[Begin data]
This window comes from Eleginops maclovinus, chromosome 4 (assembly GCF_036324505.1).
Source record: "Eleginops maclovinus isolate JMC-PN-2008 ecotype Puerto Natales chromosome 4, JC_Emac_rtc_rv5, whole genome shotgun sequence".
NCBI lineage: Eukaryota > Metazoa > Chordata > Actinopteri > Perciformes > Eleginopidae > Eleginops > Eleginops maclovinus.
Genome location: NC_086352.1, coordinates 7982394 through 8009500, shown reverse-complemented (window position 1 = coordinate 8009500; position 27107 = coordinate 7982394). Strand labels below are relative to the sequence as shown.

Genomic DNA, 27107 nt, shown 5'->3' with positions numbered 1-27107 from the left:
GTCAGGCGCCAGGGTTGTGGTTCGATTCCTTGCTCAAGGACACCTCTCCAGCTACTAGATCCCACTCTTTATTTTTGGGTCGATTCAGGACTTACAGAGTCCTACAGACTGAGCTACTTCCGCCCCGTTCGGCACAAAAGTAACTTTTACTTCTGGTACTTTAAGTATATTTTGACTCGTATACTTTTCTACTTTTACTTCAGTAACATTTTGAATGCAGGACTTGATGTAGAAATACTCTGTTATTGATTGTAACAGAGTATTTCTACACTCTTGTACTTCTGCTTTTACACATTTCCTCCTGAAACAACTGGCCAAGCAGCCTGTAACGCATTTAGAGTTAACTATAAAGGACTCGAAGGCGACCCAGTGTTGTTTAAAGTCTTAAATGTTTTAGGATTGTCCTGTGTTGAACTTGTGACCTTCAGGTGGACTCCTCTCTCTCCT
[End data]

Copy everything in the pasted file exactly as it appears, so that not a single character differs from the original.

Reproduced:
This window comes from Eleginops maclovinus, chromosome 4 (assembly GCF_036324505.1).
Source record: "Eleginops maclovinus isolate JMC-PN-2008 ecotype Puerto Natales chromosome 4, JC_Emac_rtc_rv5, whole genome shotgun sequence".
NCBI lineage: Eukaryota > Metazoa > Chordata > Actinopteri > Perciformes > Eleginopidae > Eleginops > Eleginops maclovinus.
Genome location: NC_086352.1, coordinates 7982394 through 8009500, shown reverse-complemented (window position 1 = coordinate 8009500; position 27107 = coordinate 7982394). Strand labels below are relative to the sequence as shown.

Genomic DNA, 27107 nt, shown 5'->3' with positions numbered 1-27107 from the left:
GTCAGGCGCCAGGGTTGTGGTTCGATTCCTTGCTCAAGGACACCTCTCCAGCTACTAGATCCCACTCTTTATTTTTGGGTCGATTCAGGACTTACAGAGTCCTACAGACTGAGCTACTTCCGCCCCGTTCGGCACAAAAGTAACTTTTACTTCTGGTACTTTAAGTATATTTTGACTCGTATACTTTTCTACTTTTACTTCAGTAACATTTTGAATGCAGGACTTGATGTAGAAATACTCTGTTATTGATTGTAACAGAGTATTTCTACACTCTTGTACTTCTGCTTTTACACATTTCCTCCTGAAACAACTGGCCAAGCAGCCTGTAACGCATTTAGAGTTAACTATAAAGGACTCGAAGGCGACCCAGTGTTGTTTAAAGTCTTAAATGTTTTAGGATTGTCCTGTGTTGAACTTGTGACCTTCAGGTGGACTCCTCTCTCTCCT